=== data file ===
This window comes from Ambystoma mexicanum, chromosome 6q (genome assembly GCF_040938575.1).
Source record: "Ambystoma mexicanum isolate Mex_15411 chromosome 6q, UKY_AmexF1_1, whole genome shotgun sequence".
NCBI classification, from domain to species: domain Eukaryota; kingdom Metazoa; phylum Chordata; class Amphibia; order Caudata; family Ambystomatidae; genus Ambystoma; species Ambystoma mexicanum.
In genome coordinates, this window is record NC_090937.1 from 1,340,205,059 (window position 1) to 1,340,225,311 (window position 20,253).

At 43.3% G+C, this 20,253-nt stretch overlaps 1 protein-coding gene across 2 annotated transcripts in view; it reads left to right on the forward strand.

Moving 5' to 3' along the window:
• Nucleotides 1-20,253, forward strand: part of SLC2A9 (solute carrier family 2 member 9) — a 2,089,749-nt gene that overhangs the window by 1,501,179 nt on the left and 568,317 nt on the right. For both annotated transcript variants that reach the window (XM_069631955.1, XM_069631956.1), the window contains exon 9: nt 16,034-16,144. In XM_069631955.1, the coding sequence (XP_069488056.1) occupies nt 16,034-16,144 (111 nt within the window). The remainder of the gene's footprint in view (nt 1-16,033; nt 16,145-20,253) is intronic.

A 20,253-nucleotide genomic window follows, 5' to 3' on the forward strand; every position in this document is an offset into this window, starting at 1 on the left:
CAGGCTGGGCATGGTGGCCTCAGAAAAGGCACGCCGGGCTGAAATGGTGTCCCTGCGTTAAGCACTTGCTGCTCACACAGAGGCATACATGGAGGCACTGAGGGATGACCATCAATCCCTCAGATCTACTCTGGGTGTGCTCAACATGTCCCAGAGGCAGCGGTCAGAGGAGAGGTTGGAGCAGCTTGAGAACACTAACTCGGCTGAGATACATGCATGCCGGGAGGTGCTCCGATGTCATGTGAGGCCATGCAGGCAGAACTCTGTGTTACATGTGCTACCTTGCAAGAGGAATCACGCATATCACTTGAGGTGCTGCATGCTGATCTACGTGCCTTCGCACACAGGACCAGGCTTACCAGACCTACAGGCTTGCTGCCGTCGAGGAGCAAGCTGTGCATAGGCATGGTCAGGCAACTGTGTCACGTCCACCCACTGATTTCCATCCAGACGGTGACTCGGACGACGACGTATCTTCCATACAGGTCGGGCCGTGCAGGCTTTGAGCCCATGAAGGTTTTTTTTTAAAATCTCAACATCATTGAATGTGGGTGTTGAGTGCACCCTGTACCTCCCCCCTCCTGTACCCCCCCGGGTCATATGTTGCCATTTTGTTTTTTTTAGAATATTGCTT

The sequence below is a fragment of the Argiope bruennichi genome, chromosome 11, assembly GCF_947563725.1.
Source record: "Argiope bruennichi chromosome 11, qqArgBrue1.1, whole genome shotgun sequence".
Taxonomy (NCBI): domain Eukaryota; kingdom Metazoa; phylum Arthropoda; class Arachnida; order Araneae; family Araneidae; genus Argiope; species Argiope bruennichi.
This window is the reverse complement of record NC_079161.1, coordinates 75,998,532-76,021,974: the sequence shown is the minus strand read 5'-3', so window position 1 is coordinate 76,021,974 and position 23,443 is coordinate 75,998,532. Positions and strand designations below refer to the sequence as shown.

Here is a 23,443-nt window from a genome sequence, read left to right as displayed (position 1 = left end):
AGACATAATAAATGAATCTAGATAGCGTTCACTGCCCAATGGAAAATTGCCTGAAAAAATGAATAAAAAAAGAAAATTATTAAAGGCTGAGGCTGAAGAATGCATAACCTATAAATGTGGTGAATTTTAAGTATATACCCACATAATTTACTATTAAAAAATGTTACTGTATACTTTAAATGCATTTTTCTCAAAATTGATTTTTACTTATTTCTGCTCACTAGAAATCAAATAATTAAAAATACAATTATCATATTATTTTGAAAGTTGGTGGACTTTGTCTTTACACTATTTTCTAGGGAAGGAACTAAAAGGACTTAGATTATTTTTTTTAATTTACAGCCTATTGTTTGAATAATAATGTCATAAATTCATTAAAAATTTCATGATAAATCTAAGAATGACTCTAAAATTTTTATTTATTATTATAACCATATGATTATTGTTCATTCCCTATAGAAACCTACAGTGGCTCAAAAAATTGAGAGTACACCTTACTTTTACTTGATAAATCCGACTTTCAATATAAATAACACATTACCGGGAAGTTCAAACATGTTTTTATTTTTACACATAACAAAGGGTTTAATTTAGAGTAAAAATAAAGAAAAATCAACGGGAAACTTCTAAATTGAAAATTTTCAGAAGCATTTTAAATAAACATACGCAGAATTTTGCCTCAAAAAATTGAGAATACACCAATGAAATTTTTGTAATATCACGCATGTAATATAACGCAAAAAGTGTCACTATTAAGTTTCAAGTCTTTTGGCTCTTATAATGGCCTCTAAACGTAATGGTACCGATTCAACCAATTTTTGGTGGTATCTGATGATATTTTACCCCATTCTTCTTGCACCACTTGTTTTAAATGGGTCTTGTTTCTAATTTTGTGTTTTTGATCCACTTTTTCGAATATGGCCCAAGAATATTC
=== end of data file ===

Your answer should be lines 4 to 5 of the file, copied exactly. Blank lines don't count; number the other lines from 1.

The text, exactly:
In genome coordinates, this window is record NC_090937.1 from 1,340,205,059 (window position 1) to 1,340,225,311 (window position 20,253).

At 43.3% G+C, this 20,253-nt stretch overlaps 1 protein-coding gene across 2 annotated transcripts in view; it reads left to right on the forward strand.